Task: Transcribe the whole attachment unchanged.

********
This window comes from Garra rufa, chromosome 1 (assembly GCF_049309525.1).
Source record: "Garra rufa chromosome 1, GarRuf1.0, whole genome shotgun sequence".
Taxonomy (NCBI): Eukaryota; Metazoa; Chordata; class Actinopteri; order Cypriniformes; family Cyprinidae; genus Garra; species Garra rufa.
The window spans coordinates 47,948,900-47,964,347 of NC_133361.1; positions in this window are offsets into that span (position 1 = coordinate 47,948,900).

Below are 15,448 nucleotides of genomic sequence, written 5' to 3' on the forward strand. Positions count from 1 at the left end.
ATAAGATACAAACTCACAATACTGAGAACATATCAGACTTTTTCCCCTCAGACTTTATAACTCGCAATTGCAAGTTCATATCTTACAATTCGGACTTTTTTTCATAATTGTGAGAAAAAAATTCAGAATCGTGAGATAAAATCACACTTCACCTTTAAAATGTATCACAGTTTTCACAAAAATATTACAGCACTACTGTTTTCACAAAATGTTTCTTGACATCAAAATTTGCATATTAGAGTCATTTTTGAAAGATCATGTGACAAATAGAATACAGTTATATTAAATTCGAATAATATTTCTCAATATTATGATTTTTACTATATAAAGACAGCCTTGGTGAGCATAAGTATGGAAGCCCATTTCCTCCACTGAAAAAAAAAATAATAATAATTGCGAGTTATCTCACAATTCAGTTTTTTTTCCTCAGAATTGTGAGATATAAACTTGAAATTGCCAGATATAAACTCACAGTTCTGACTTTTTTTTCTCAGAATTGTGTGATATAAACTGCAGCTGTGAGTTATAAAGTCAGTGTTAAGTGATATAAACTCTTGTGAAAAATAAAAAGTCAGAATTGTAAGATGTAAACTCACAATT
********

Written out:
This window comes from Garra rufa, chromosome 1 (assembly GCF_049309525.1).
Source record: "Garra rufa chromosome 1, GarRuf1.0, whole genome shotgun sequence".
Taxonomy (NCBI): Eukaryota; Metazoa; Chordata; class Actinopteri; order Cypriniformes; family Cyprinidae; genus Garra; species Garra rufa.
The window spans coordinates 47,948,900-47,964,347 of NC_133361.1; positions in this window are offsets into that span (position 1 = coordinate 47,948,900).

Below are 15,448 nucleotides of genomic sequence, written 5' to 3' on the forward strand. Positions count from 1 at the left end.
ATAAGATACAAACTCACAATACTGAGAACATATCAGACTTTTTCCCCTCAGACTTTATAACTCGCAATTGCAAGTTCATATCTTACAATTCGGACTTTTTTTCATAATTGTGAGAAAAAAATTCAGAATCGTGAGATAAAATCACACTTCACCTTTAAAATGTATCACAGTTTTCACAAAAATATTACAGCACTACTGTTTTCACAAAATGTTTCTTGACATCAAAATTTGCATATTAGAGTCATTTTTGAAAGATCATGTGACAAATAGAATACAGTTATATTAAATTCGAATAATATTTCTCAATATTATGATTTTTACTATATAAAGACAGCCTTGGTGAGCATAAGTATGGAAGCCCATTTCCTCCACTGAAAAAAAAAATAATAATAATTGCGAGTTATCTCACAATTCAGTTTTTTTTCCTCAGAATTGTGAGATATAAACTTGAAATTGCCAGATATAAACTCACAGTTCTGACTTTTTTTTCTCAGAATTGTGTGATATAAACTGCAGCTGTGAGTTATAAAGTCAGTGTTAAGTGATATAAACTCTTGTGAAAAATAAAAAGTCAGAATTGTAAGATGTAAACTCACAATT